Post-Conflict Phase (August 2, 2006-present):  FLEC rebels killed three government soldiers in an attack in Cabinda on March 3, 2008.  Legislative elections were held in Angola, including Cabinda province, on September 5-6, 2008.  FLEC called for a boycott of the elections.  Two individuals were killed when the bus for the Togo national football team came under fire by members of the Front for the Liberation of the Enclave of Cabinda (FLEC) in Cabinda province n January 8, 2010.  Exiled leaders of FLEC called an end to the armed struggle against the Angolan government on July 9, 2010, but but other FLEC leaders denied that the conflict had been ended.  Two Angolan government soldiers were killed when a convoy of Chinese workers was attacked by members of the FLEC in Cabinda province on November 8, 2010.  Joao Antonio Pauti was convicted and sentenced to 24 years in prison for his involvement in the January 2010 attack on the bus carrying the Togo national football team in Cabinda province.  Legislative elections were held in Angola, including Cabinda province, on August 31, 2012.  FLEC did not call for a boycott of the elections.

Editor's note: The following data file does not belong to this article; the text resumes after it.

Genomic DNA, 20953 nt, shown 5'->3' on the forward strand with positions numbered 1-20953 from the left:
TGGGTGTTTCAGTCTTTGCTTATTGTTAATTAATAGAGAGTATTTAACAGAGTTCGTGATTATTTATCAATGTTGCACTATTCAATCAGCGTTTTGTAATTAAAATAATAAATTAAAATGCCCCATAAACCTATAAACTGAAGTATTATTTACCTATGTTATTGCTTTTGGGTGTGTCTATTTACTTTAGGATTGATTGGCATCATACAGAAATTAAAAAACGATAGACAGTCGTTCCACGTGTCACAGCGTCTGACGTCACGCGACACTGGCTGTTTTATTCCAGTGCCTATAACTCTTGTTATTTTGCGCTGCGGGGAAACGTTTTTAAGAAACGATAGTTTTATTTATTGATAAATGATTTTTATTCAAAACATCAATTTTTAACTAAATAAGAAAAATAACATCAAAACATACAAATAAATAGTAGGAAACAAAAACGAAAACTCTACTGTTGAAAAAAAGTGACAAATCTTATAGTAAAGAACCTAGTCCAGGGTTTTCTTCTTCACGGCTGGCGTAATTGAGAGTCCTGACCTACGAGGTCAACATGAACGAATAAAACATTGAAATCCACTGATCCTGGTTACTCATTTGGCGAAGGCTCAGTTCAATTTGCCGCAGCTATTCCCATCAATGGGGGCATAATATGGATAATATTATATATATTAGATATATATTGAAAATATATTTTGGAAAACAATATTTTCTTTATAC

[Sources: Africa Research Bulletin (ARB), October 1-31, 1979; Agence France-Presse (AFP), September 20, 2002; Arnold et al., 1991, 10-14; British Broadcasting Corporation (BBC), November 29, 1998, April 20, 2002, September 20, 2002, October 30, 2002, July 10, 2006, August 1, 2006, March 7, 2008, January 9, 2010, January 12, 2010, November 12, 2010, December 22, 2010, December 29, 2010; Degenhardt, 1988, 8-12; Facts on File, August 16, 1975; Foreign Broadcast Information Service (FBIS), February 27, 1996; Keesing’s Record of World Events, December 22-31, 1975; New York Times (NYT), August 2, 1975, November 10, 1975, June 15, 1977, May 24, 1981, December 31, 2002, January 10, 2010; Reuters, August 1, 2006, September 3, 2008, October 9, 2008, January 9, 2010, January 10, 2010, January 11, 2010, January 17, 2010, July 9, 2010, August 6, 2010, August 6, 2012; Voice of America (VOA), September 26, 2012.]

 

Selected Bibliography

Dos Santos, Daniel. 1983. “Cabinda: The Politics of Oil in Angola’s Enclave,” In Robin Cohen, editor. African Islands and Enclaves, London and Beverly Hills, CA: Sage Publications, pp. 101-118.